However, despite this new focus, there are still challenges for both investors and issuers. Nearly 80% of companies say they need advice and information from others on how to formulate their strategies for climate change and sustainability and how to carry them out – and over a third need a lot of advice. These figures have increased from 2020, and while some of that requirement might be for nonfinancial advice, around 72% of issuers want financial and investment support to meet their sustainability goals. Within that, 42% say they want a lot of advice, sharply up from 2020.
In every region, more than half of issuers say they expect to actively seek advice on green, social or sustainability factors in relation to capital markets issues in the next 12 months. And that rises to over 60% in Europe and the Middle East, and more than 70% in Asia.
“Part of the issue is that the breadth of issues that have to be analyzed in order to determine whether or not something is a sustainable investment does require expertise, but that expertise potentially isn't usually accessible within finance,” says Farnam Bidgoli, Head of ESG Solutions EMEA at HSBC. “[And] on the regulatory side, especially here in Europe, just the plethora of things that are happening are difficult to keep up with.”
While companies can seek advice from partners outside the business, they’re also looking to recruit sustainability expertise into the business, and that’s creating a skills gap.
“You only have to look on LinkedIn to see the hundreds and thousands of people now who have sustainability in their job titles, which simply didn't exist before. And you know, it's a tremendous thing that the employment market has managed to find these people and train them. But the demand is going to outstrip supply for a very long time to come, I think,” says John Hay, Corporate Finance and Sustainability Editor at Global Capital (formerly Euro Money).
The other main challenge lies in disclosure. Only about a quarter of investors think company’s disclosure is excellent already. Around 40% say it's adequate and about a third say it's inadequate, so there's a clear opportunity for companies that can improve their disclosure. Part of this improvement may come externally, from growing global standards and regulations.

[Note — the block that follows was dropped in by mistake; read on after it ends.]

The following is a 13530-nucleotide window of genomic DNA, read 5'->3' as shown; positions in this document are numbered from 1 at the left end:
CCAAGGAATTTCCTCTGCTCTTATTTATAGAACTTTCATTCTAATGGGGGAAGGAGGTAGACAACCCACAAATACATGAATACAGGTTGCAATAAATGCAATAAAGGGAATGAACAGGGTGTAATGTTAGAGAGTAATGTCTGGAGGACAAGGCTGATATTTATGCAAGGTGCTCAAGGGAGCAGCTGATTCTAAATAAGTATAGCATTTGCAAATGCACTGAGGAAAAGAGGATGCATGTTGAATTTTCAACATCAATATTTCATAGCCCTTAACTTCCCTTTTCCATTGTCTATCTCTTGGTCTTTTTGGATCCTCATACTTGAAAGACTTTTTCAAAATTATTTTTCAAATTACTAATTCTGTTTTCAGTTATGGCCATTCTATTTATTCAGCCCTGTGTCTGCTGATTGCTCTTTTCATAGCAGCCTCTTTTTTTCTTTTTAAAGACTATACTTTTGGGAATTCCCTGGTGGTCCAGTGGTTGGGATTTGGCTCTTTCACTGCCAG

There has been an enormous increase in regulation in the area of sustainable finance, starting first in China, and now very strongly in the EU. Most large economies are developing their own taxonomies of what they consider green and what kind of disclosures companies should be making to investors about their environmental and social performance, and how investors should, in turn, disclose to their clients and the public about what they're doing to invest sustainably.
HSBC has been collaborating with the internet National Finance Corporation and other organizations on a global labelling system for sustainable infrastructure investments that would make investors more confident about investing in them. It’s clear from the survey that market participants would welcome an innovation like this. Only about 8% of investors say they are confident about investing in sustainable infrastructure. Almost 80% say a global labelling scheme would make them either much more confident, or a little more confident.